I see him still ole Dribbler Bill, his frame as hard as gidgee,
He drove the mail on Bridal Tracks in country soft & rigid,
Never had too much to say but when he did was just a drawl,
And ya’ kinda got the feelin', he'd be handy in a brawl.
His Leyland truck was like ole Bill, gusty, rough and slow.
He took that truck through country where a dozer wouldn't go,
Yeah, but he's been bogged down tyre deep, back in Coober Hole,
When others turned their trucks around and headed back for home.
Now old Bill would do those little things for bush folk far from town,
Had a memory like Sir Sydney, never wrote the items down,
Newspapers he would put inside, mailbox on the ridge,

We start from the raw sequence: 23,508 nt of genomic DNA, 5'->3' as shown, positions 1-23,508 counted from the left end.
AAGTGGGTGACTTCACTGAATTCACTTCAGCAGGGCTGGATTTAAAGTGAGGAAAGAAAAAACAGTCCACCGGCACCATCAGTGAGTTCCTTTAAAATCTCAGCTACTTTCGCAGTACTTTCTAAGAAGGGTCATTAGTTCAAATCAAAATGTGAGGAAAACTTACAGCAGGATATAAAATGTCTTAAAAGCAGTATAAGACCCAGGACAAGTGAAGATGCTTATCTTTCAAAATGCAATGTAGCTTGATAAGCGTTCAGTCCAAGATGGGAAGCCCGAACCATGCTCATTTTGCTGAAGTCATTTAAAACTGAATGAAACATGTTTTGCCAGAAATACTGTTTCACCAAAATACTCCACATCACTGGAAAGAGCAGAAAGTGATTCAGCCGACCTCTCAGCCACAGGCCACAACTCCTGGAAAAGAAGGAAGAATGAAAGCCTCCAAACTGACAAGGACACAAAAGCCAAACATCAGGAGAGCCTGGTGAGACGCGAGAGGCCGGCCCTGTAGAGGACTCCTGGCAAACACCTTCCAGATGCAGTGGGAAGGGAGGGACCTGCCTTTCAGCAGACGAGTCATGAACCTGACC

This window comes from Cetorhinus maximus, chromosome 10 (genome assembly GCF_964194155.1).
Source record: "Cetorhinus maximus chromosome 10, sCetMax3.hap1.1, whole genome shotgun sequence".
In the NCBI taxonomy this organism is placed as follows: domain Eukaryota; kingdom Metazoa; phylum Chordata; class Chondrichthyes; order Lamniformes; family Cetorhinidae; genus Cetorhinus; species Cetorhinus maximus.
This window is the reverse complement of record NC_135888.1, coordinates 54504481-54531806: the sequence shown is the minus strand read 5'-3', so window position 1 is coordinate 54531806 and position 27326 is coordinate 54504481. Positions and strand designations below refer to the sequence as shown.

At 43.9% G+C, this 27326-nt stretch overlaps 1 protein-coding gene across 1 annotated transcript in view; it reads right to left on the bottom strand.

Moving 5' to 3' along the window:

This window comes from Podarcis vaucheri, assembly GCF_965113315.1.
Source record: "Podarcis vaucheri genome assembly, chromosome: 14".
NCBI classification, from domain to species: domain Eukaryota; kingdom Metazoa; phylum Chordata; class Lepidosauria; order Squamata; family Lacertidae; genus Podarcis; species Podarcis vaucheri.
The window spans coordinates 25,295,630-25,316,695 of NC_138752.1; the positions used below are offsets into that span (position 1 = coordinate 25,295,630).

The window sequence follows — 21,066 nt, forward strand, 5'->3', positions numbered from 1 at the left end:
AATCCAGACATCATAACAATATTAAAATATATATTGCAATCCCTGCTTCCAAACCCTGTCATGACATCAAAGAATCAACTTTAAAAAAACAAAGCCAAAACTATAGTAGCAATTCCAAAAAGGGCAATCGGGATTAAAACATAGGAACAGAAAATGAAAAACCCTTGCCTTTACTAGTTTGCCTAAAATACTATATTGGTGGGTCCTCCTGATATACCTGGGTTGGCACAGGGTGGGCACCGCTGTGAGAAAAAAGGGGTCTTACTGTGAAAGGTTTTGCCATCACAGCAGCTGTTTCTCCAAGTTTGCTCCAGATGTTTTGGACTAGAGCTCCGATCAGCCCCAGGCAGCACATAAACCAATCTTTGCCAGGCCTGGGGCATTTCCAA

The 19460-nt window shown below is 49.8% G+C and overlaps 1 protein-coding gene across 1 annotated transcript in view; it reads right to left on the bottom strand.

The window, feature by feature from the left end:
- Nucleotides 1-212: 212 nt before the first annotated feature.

And every stop along the way, had somethin' for the kids.
He was seen to be a lonely man like one deprived of luck,
An outward sign did only make was that old Leyland truck,
He'd caress that smooth ole steerin' wheel, ease along the track,
The last words that I heard him say was, "See ya later Jack."
Now the mail still serves the far outback, the jobs they handle fine,
But mem'ries dwell on Dribbler Bill way back in '39,
I remember every mail night, the excitement and the thrill,
As we sat outside and waited for the likes of Dribbler Bill.
Oh, there's many times he helped us out when tucker got real slack.
Like fresh meat from the bullocks secured from somewhere up the track,
Yeah, great old man was Dribbler Bill the kind who’d always stick,
And he'd risk his life without a thought for the needy and the sick. Hey!
Now I'd like to think that Dribbler Bill still has the wheel in hand,
Pushin' that old Leyland truck throughout that channel land,
Should there be no trucks in heaven, it’s a halo to a pup,
Just give old Bill a day or two and he'll start a mail run up.
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